Interstellar (2014)

Complex, dramatic, engaging. Christopher Nolan once again manages to transport his audience to his adventurous worlds outside of our own, complete with beautiful imagery and effects and a heartwarming, though far-fetched and implausible, story. Recommended? Fans of the writer/director’s previous works will be satisfied with this one, as it is fascinating and thought-provoking to the very end.

Photo Credit: IMDb

Photo Credit: IMDb

The story of Interstellar takes many science fiction and space travel clichés (dystopian future, curing an epidemic, sustaining the human population, coming out of retirement, doing a job that you are not fully qualified for, being the chosen one, getting lost in space, getting stuck in space, machines malfunctioning in space, humans dying on other planets, travelling through wormholes, travelling through time, aging at a different rate, confusing game-changer in the last few minutes) and mashes them with universal themes and Nolan’s unique elements and manages to hold its own. For a movie of almost three hours in length, it begins on a high note and continues to build until the very end. The pacing is very well done, for even though the movie felt like three hours, it was interesting the whole time.

The beauty of the artistic work behind this film is that elements like the production design, visual effects and score are not cheaply thrown at the audience. They are all well done, but in a believable way. Instead of staring in awe at the universe or expanses thinking about how well done they are, they can be just accepted as the setting for the movie. The effects and music are also just part of the experience. All elements of this film are successful in that they are felt as opposed to observed.

Interstellar is overall a wonderfully directed adventure from which viewers could learn a lot. Some of their science may be flawed or inaccessible to many viewers and there are one or two inconsistencies that aren’t quite explained. But this masterpiece could serve as a great conversation starter, as with most of Nolan’s original films, there is a lot to ponder and many different interpretations can become of it. It also poses a few ethical and moral conundrums, making viewers question whether the real human race could be headed towards a similar many years from now.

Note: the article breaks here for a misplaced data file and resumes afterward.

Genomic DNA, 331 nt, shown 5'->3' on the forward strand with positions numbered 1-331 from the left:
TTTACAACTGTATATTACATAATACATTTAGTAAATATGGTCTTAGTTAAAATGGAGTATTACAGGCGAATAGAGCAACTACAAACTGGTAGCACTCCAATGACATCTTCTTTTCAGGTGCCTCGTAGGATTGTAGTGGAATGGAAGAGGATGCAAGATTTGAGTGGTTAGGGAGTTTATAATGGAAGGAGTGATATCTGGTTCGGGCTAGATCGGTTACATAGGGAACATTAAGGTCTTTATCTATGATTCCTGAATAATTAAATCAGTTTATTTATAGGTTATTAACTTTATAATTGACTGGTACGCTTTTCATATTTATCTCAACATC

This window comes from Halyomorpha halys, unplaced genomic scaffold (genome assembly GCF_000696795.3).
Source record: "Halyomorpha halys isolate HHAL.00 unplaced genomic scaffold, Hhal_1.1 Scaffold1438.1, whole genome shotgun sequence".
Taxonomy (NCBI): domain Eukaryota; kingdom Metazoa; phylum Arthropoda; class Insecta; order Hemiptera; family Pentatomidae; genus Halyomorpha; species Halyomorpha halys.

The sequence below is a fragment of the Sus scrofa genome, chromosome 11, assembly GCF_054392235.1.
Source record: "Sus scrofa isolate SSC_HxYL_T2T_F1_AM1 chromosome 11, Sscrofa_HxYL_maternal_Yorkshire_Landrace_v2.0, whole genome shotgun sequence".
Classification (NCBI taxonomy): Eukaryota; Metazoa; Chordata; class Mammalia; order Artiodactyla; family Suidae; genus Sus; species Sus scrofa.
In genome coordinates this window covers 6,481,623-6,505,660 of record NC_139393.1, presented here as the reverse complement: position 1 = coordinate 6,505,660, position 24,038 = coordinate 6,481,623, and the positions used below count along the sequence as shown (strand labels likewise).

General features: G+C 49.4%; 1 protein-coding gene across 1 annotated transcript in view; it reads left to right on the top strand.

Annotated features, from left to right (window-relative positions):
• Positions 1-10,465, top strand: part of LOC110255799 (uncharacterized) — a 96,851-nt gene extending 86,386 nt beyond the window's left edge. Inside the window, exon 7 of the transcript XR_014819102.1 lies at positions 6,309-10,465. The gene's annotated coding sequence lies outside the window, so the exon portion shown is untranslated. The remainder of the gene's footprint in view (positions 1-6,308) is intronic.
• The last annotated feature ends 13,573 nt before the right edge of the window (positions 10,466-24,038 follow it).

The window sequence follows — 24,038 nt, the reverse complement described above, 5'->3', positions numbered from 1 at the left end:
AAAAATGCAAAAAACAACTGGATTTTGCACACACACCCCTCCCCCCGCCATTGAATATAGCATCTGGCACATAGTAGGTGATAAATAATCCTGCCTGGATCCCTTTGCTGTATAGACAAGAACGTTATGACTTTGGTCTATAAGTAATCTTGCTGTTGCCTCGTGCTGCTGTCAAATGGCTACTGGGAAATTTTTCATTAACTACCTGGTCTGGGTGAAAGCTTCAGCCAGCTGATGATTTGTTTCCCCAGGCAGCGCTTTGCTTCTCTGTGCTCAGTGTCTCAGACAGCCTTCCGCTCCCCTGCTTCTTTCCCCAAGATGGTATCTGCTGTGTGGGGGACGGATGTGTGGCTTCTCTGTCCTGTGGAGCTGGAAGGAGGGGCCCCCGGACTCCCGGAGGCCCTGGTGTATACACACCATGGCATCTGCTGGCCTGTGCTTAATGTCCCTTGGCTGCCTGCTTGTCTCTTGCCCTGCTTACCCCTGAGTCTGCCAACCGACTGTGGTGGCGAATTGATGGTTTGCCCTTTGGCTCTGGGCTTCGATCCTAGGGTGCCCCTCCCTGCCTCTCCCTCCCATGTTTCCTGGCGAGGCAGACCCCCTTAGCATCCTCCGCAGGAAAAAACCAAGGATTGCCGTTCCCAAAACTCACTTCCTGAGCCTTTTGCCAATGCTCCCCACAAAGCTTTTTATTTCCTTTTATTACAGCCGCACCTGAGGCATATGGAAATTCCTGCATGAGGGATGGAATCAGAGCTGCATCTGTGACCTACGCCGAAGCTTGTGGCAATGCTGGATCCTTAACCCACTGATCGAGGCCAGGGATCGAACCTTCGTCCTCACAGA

Advertisements

2 comments

  1. I loved this movie! And as a science enthusiast, I found it very impressive that the actual science of the movie made sense (At the beginning at least, that was until they discovered frozen clouds, got sucked into a black hole without dying, ended up behind a five dimensional bookcase, using Morse code on the second hand of a watch to help his daughter (who is older than him) solve gravity, then leaving the black hole without a scratch). Though they made some assumptions on how certain celestial features looked (ex. The worm hole, mile-high waves), they were made logical and with some degree of scientific input. So in the scientific aspect, I would say this movie was astounding!

    Like

    1. Thank you for your response! While I’m definitely not as big a science enthusiast as you, I definitely agree with your take on the science, for me it was the black hole sequence that I finally had to concede on. In regards to the scientific assumptions, this movie was surely not the first to assume how, for example, a worm hole must look and until we can finally discover the truth about our universe, assuming that we ever do, directors will continue to make estimates like this one as a means of storytelling.

      As a fan of Christopher Nolan, I have found that in many of his films, it is necessary to accept the universe that he creates in order to enjoy the movie. In the past, his creativity managed to fit our understanding of the world, but Interstellar differs in that, to make it happen, he needed to either compromise his vision or the science behind it. When you look at the character development and ideas that he managed to bring to life, it is reasonable to conclude that he made a truly wondrous spectacle.

      Like

Agree? Disagree? Agree to Disagree? Sound off here!

Fill in your details below or click an icon to log in:

WordPress.com Logo

You are commenting using your WordPress.com account. Log Out / Change )

Twitter picture

You are commenting using your Twitter account. Log Out / Change )

Facebook photo

You are commenting using your Facebook account. Log Out / Change )

Google+ photo

You are commenting using your Google+ account. Log Out / Change )

Connecting to %s